Fraser Castle is the most elaborate Z-plan castle in Scotland. The castle stands in over 1.2 km2 of landscaped grounds, woodland and farmland which includes a walled kitchen garden of the 19th century. There is archaeological evidence of an older square tower dating from around 1400 or 1500 within the current construction.
Originally known as Muchall-in-Mar, construction of the elaborate, five-storey Z-plan castle was begun in 1575 by Michael Fraser, on the basis of an earlier tower, and was completed in 1636.
The castle was modernised in a classical style in the late 18th century, with a new entrance inserted in the south side and sash windows throughout. This work was supervised by Elyza Fraser, the lady laird, assisted by Mary Bristow. Elyza was also responsible for the landscaping of the grounds, sweeping away the remains of the original formal gardens and orchards, and for the construction of the impressive octagonal stable block.
The interiors of the building were entirely reconstructed again between 1820 and 1850, by Charles Fraser, using the architects John Smith and William Burn. The Library is a fine example of John Smith's regency style with Tudor detailing. External works during this period included the construction of the twin gatehouses (still extant), and a grand domed stair and access corridors with loggias in the courtyard (removed).
Castle Fraser retains the atmosphere of a family home and still contains the original contents, including Fraser family portraits, furniture and collections. The evocative interiors represent all periods of the castle's history, from the Medieval stone vaulted Great Hall to the Regency Dining Room.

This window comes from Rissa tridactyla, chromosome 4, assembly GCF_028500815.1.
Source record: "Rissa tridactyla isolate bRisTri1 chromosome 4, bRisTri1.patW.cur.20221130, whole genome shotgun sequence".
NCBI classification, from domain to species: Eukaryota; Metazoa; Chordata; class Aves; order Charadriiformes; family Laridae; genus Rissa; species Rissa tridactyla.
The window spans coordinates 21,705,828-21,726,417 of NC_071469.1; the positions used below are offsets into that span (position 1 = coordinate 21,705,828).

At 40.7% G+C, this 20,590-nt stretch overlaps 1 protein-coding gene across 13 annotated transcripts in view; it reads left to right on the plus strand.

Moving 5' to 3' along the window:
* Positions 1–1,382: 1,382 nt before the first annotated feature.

Today, the castle is owned by the National Trust for Scotland. The castle is open to visitors from Easter to October. The grounds and walled gardens are open year round. It can be hired for weddings, dinners, conferences and corporate events.References:
Built around AD 90 to entertain the legionaries stationed at the fort of Caerleon (Isca), the impressive amphitheatre was the Roman equivalent of today’s multiplex cinema. Wooden benches provided seating for up to 6,000 spectators, who would gather to watch bloodthirsty displays featuring gladiatorial combat and exotic wild animals.
Long after the Romans left, the amphitheatre took on a new life in Arthurian legend. Geoffrey of Monmouth, the somewhat imaginative 12th-century scholar, wrote in his History of the Kings of Britain that Arthur was crowned in Caerleon and that the ruined amphitheatre was actually the remains of King Arthur’s Round Table.
Today it is the most complete Roman amphitheatre in Britain.